A year has passed since Kurdish Workers Party (PKK) leader Abdullah Öcalan declared at the southeastern provincial capital ofDiyarbakir that his militants would end the armed struggle and withdraw from Turkey to the Kandil mountain bases in northern Iraq. This historical declaration was read out in Kurdish and Turkish during the Newrouz celebrations in Diyarbakır in front of a massive crowd of more than one million people.
This also marked the start of the Turkish-Kurdish reconciliation process and an end to Kurdish separatist terrorism. Exactly a year later Öcalan's second message was read out again at the same square to a massive enthusiastic crowd and this timeÖcalan was making it clear that the Turkish government led by Prime Minister Recep Tayyip Erdoğan remains the best address for the Kurds to complete the reconciliation process with success and thus tacitly served notice that in view of the latest political developments and turmoil in Turkey he sees eye to eye with Erdoğan and whoever tries to play foul with him should understand that they are hurting the Kurdish cause.
Öcalan, currently serving a life sentence at the İmrali top security island on charges of treason, has proven in the past year that he remains the leader of the PKK and that he has a special place among the Kurdish masses especially in eastern and southeastern Turkey.
Skeptics had claimed the PKK leadership holed up in the Kandil mountains would sooner or later defy Öcalan and resume terrorist attacks.
But that never happened and on the contrary Öcalan sent messages and commands to Kandil via intermediaries keeping thePKK under tight reins. The Erdoğan government on its part preferred a "wait and see" policy observing the withdrawal of the PKK militants from Turkey to Iraq while continuing its dialoıgue with Öcalan. The reconciliation process survived several jolts in the past year and thanks to Öcalan and the goodwill of people close to him as well as the cool headed approach of the Turkish government the process remained oın track.
Öcalan and the PKK did not exploit the Gezi Park incidents that started as environmental protests but soon turned into violent street incidents.
It also did not try to exploit the December 17 corruption operation against four ministers which later turned into a campaign to topple the Erdoğan government. On the contrary Öcalan in his Diyarbakir message was quite clear that he and his followers would strongly side with Erdoğan. Öcalan signalled that the incidents targeting the government show that there is a showdown between the forces who want a democratic country and those who want to restore the old system of in Turkey. Öcalan told the Diyarbakır crowd "we now face the burning question: Are we to continue our journey with coups following one another or with a full and radical democracy. The developments since last Newrouz show we are at the crossroads. Either the regime which is based on plots and coups that serves the 200 year old capitalist modernity will be restored in Turkey or a democratic constitutional regime will be established based on wide ranging reforms that define Turkish-Kurdish relations."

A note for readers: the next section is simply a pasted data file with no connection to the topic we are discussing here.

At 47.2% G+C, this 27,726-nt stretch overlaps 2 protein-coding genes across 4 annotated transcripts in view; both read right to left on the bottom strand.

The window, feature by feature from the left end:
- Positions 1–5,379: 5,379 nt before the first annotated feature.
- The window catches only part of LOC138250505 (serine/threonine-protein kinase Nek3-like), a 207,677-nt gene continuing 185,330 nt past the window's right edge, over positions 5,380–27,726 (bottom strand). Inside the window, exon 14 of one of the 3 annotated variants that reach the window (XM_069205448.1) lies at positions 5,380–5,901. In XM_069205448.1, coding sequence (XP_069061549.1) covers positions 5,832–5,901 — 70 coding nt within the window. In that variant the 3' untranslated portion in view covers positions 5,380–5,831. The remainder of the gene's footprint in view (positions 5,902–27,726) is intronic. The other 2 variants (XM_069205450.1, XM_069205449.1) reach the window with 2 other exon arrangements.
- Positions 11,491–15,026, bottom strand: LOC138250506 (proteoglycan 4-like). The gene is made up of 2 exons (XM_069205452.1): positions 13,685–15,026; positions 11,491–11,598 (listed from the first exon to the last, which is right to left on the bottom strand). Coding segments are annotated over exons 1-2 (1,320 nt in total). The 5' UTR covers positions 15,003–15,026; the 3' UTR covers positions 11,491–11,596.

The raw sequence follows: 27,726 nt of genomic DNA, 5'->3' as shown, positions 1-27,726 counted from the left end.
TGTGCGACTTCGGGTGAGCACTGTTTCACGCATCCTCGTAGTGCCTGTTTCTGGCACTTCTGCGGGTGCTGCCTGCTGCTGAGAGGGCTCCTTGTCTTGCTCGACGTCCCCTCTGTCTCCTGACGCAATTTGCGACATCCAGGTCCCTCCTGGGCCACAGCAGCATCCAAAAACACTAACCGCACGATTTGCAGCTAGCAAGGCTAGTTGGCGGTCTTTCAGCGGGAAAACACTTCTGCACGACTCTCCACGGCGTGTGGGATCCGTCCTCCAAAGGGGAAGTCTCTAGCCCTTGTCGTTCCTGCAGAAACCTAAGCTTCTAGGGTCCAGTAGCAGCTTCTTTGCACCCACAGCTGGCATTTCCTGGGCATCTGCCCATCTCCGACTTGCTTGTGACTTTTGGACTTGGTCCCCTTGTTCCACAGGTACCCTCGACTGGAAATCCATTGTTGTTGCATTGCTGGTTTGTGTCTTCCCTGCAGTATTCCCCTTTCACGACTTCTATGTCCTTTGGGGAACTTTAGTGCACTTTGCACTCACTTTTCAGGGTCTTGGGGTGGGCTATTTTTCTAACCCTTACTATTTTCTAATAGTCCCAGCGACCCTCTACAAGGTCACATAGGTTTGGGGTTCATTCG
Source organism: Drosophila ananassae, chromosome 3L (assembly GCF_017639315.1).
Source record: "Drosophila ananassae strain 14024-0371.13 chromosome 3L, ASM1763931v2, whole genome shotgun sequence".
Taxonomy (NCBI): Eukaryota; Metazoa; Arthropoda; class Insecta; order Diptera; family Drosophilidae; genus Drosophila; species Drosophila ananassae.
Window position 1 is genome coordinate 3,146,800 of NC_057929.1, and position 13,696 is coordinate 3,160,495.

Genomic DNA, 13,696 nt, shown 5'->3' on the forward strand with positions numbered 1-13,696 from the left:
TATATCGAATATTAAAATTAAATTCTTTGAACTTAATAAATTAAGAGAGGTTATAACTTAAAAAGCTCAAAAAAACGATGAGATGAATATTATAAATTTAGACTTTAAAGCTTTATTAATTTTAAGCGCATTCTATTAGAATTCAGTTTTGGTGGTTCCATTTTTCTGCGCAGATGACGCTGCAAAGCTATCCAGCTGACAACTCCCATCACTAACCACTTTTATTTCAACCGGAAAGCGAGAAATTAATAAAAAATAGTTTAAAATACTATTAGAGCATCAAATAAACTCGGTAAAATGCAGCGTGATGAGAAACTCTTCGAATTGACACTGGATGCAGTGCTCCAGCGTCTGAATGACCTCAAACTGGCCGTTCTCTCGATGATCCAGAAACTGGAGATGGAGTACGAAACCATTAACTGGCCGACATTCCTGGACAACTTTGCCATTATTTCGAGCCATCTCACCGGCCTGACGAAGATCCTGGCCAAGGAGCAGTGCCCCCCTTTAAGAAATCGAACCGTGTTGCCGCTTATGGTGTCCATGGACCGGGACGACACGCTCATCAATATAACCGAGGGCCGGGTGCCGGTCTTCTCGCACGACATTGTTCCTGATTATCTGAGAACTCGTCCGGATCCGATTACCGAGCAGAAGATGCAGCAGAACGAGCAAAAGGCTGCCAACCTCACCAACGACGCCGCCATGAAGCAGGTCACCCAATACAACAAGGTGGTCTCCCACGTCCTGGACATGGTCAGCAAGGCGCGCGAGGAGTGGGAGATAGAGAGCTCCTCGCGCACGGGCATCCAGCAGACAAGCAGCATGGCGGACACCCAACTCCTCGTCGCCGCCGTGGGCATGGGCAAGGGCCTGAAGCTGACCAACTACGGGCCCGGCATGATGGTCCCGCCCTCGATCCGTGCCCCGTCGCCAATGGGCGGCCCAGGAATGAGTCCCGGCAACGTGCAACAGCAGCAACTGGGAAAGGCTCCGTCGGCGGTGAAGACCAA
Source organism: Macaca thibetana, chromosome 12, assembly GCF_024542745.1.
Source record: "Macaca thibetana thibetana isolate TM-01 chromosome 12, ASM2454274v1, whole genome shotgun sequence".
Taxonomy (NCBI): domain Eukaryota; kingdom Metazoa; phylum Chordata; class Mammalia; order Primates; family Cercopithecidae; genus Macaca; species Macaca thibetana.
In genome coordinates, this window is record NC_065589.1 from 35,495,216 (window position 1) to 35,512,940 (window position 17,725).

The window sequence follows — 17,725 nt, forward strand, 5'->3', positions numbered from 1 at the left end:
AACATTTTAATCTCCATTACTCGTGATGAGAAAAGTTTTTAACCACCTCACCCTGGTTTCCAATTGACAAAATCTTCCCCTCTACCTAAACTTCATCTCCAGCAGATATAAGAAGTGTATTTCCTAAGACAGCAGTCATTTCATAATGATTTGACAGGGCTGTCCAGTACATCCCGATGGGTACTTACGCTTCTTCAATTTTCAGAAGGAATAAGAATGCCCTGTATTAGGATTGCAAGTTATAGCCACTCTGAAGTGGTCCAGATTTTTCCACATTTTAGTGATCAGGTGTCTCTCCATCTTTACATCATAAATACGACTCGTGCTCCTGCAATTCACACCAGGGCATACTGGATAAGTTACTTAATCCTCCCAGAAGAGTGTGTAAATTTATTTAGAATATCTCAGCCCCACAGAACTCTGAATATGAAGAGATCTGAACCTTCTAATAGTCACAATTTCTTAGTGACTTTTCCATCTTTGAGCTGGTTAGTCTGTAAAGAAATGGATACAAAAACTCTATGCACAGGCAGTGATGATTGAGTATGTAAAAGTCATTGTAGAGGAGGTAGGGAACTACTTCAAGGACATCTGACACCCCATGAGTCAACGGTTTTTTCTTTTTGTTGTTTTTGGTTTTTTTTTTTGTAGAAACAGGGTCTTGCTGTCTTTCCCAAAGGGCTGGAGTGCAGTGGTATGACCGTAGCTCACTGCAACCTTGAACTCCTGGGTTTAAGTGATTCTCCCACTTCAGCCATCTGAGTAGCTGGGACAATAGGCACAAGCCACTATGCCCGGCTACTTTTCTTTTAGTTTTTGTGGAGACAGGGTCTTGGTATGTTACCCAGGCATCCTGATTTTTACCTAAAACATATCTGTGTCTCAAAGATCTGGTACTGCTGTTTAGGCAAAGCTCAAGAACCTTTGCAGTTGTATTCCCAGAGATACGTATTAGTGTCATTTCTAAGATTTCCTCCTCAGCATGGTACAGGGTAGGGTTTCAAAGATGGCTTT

So Öcalan has put himself and his Kurdish movement among the ranks of the Erdoğan front in the fight between the government that wants to build a new Turkey and those who want to restore the "old Turkey" where incidentally Kurdish rights are denied...
Öcalan did not mention the controversial European Human Rights Court ruling that has objected to the life imprisonment of the PKKleader without any parole. He could have used the occasion to rally suppoırt for his freedom and create problems for the Erdoğanadministration but he did not.
The fact that the Gülen religious community opposed the initial peace process that was launched by Turkish Intelligence chief HakanFidan, the fact that followers of Gülen were highly critical of Erdoğan's peace overtures to the Kurds, and the fact that prosecutors and judges refused to release Kurdish deputies from prison and send them to the Parliament showed that Öcalan regards the Gülenmovement among those who want to restore the "old order." Öcalan has clearly placed his bet on Erdoğan in the fight with the Gülen community and the anti-government opposition movement. "Until now we followed the process of dialogue and that was important. During this process both sides tested the goodwill, realism and adequacy of each other. The government has tried to drag its feet, try to move on its own, try to escape undertaking legal arrangements and prolong the process but despite this both sides have emerged displaying determination to proceed with the peace process."
So Öcalan says he expects the government to go beyond the democratic reforms already enacted last month and legislate the legalframework of the peace proıcess. But of course that is easier said than done. After the local elections the government will sit down to the task of doing damage control after the destructive campaigns that have been launched in the past month. Then it will be confronted with a hostile opposition bent on destroying it as it faces the crucial presidential elections. Critics also say Öcalan remains a prisoner of the government at İmralı and may not have said what he wanted to say to the Diyarbakır crowd. However,they seem to forget that Öcalan is calling the cards in Diyarbakır and not the government. If he wanted to say something in his message and the government opposed it he would simply refuse sending his message this year and all hell would break loose not only in Diyarbakır but all over Turkey.